Confessions of a Super Mum…

Becoming a mother has changed a lot of things – my life, my ideas, and me. In fact, the change from “childless me” to “Mummy me” can be likened to the superhero transformation in a story when the main character discovers his super powers. For instance, I have developed super hearing. I might be deaf to everything else but I’ll hear it when it’s my children. Then there is the Mummy sense. It’s kind of like the “spidy senses” Spiderman gets before something bad is about to happen except that the “Mummy sense” only works with things relating to my kids.

As Ben Parker (uncle of Peter Parker aka Spiderman) once said: “with great power come great responsibility”. Indeed, along with these new super powers I’ve developed, I have also inherited great responsibility in the form of two little lives. What I was content to be – with all my faults and short comings – is no longer enough nor is it acceptable. I must constantly strive to be better so that I may be the example I want my children to aspire towards. And everyday, when I lose my temper with the kids and flip out over small things, I am reminded, yet again, just how much improvement I require…

They say we are only human and as humans we err, but have you ever noticed that children are often held accountable to higher standards than the ones we set for ourselves? There are many times when I have noticed myself tolerating behaviours from others that I would not allow in my children. Heck, I even forgive myself for losing my temper but refuse to tolerate temper tantrums from my children that I perceive to be an act of defiance. Don’t I behave the same way when I feel someone has “wronged” me? Don’t I get snarky when I’m tired or having a bad day? Our children may be little but they are still people with feelings and emotions. In fact, as little children with less experience and practice in the world that we live in, they have even more reason to lose control than we do with our many more years of living.

How can I forgive myself for “losing it” and “being human” and yet hold my children to a higher standard when I expect them to deny their emotions by demanding that they NOT throw tantrums in the face of big disappointments? While they may not be “big” in my world, they most certainly are in the world of a child. And that is really the issue with a lot of disciplinary matters relating to children, isn’t it? It becomes “do as I say and not as I do”.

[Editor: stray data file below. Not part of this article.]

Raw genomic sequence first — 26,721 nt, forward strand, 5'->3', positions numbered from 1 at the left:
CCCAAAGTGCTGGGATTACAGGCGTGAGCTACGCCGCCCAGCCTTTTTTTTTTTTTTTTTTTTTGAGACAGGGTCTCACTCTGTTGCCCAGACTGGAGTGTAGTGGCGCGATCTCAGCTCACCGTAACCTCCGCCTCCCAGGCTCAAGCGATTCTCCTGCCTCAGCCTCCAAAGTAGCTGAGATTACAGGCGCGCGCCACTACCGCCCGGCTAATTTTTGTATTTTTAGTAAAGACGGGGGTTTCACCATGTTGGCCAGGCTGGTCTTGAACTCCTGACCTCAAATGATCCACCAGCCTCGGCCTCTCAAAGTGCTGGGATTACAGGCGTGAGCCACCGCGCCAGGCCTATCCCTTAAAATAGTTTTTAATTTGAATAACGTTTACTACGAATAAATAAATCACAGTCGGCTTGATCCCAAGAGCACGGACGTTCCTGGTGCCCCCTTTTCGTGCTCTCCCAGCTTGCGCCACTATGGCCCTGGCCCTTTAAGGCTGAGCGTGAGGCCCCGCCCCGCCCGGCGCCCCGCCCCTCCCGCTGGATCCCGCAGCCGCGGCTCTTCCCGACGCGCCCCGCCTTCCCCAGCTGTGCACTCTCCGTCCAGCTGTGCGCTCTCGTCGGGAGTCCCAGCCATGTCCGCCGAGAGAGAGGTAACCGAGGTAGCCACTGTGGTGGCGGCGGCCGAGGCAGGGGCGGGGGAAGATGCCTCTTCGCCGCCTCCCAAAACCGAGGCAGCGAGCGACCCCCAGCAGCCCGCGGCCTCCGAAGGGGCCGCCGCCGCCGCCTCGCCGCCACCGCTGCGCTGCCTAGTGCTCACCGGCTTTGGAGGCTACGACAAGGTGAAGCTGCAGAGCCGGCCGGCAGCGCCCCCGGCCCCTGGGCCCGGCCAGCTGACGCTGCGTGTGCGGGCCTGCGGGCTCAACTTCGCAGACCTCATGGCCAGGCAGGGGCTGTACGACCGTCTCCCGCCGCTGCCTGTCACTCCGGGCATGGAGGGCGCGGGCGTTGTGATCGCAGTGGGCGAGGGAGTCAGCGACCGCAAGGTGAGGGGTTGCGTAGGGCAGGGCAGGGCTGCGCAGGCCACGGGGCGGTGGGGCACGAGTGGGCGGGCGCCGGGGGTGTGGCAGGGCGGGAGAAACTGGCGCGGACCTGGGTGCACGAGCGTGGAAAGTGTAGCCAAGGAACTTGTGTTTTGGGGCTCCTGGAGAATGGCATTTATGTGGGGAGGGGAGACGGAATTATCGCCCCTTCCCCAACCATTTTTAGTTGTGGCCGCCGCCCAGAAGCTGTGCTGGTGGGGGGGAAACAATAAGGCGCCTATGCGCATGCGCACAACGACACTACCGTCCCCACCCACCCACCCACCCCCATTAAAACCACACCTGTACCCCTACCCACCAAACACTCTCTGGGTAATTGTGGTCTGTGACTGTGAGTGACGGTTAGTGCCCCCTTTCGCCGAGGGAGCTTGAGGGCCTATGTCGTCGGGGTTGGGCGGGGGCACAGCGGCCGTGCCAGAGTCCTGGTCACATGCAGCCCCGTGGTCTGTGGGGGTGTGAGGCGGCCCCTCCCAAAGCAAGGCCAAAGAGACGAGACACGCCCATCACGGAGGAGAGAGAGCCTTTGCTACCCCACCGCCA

What gives us the right as adults to behave in one way when we do not allow our children to behave in that manner? Because we’re adults and they are children? It certainly seems that way. It is the propagation of the way discipline was conducted when we were children. Despite “knowing better” now, we still fall prey to our instincts and memories from our childhood.

So this is me trying to be better – to acknowledge my failings and over come them…

I have a problem. I have anger management issues. Instead of maintaining my composure when my children act up, I lose it. While I have somewhat better control over my desire to employ corporal punishment as a method of discipline – just – I won’t lie and deny that having Hercules as a child has never caused me to question my decision. However, when I am in the right frame of mind – cool, calm and collected – I know I cannot condone it and I cannot allow myself to employ this method on my children.

Everyday, I must remind myself to be more understanding towards my children. They may make mistakes and they may behave poorly and more often than not, that behaviour is going to annoy me to no end. However, as their parent, it is my duty to teach them the right way to deal with it. That doesn’t mean they must deny how they feel because it is okay for them to be upset. It is not okay for them to hurt others or damage property. So my responsibility then is to help them accept their feelings and channel those feelings constructively.

I’m going to take a deep breath and try to stay cool because that’s the behaviour I should be trying to model for them. Some days, I might succeed and other days, I won’t. And if I don’t, I should acknowledge I was wrong and apologise for it because my children will do the same. If they can see me admitting to my mistakes, they will learn it is okay to admit it when they are wrong and to apologise for it.

Published by Shen-Li

SHEN-LI LEE is the author of “Brainchild: Secrets to Unlocking Your Child’s Potential”. She is also the founder of (a website on parenting, education, child development) and (a website on Right Brain Education, cognitive development, and maximising potentials). In her spare time, she blogs on Forty, Fit & Fed, and Back to Basics.

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